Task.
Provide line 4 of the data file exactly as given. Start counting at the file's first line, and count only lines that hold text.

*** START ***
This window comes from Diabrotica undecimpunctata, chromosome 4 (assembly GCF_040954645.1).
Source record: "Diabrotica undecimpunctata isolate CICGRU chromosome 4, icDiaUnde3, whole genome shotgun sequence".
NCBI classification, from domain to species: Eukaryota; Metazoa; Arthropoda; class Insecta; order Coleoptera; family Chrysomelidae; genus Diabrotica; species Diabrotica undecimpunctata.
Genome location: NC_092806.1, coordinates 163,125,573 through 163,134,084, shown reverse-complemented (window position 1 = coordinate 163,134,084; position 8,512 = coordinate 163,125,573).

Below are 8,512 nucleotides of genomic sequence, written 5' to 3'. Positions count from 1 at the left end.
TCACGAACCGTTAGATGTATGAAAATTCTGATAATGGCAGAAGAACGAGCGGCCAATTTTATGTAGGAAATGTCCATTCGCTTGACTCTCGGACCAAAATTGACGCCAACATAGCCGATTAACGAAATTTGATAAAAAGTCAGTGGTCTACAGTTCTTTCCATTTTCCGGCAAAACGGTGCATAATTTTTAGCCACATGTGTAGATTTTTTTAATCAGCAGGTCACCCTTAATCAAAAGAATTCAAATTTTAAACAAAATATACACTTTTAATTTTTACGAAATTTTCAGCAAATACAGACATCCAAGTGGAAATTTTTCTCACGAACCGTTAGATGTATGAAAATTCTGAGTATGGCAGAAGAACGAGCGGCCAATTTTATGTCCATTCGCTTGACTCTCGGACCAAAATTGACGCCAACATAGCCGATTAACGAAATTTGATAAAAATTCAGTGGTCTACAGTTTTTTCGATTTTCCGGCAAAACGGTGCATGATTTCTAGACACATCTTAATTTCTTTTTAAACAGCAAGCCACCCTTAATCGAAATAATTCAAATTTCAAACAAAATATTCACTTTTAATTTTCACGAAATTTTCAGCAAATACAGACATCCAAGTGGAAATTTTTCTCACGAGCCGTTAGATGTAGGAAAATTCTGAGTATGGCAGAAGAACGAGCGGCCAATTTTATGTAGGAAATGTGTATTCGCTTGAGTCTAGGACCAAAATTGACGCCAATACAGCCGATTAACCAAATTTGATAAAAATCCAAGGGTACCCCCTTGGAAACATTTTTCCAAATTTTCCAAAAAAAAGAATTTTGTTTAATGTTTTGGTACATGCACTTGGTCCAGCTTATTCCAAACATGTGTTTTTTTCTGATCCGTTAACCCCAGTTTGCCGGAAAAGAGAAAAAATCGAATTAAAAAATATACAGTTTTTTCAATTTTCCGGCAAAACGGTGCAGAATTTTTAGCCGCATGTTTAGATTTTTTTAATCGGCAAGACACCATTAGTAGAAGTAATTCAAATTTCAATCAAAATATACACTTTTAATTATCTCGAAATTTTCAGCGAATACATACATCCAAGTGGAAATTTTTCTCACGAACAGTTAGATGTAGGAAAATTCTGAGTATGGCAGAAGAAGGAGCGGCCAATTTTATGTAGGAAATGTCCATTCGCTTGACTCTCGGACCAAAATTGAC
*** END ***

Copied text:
Genome location: NC_092806.1, coordinates 163,125,573 through 163,134,084, shown reverse-complemented (window position 1 = coordinate 163,134,084; position 8,512 = coordinate 163,125,573).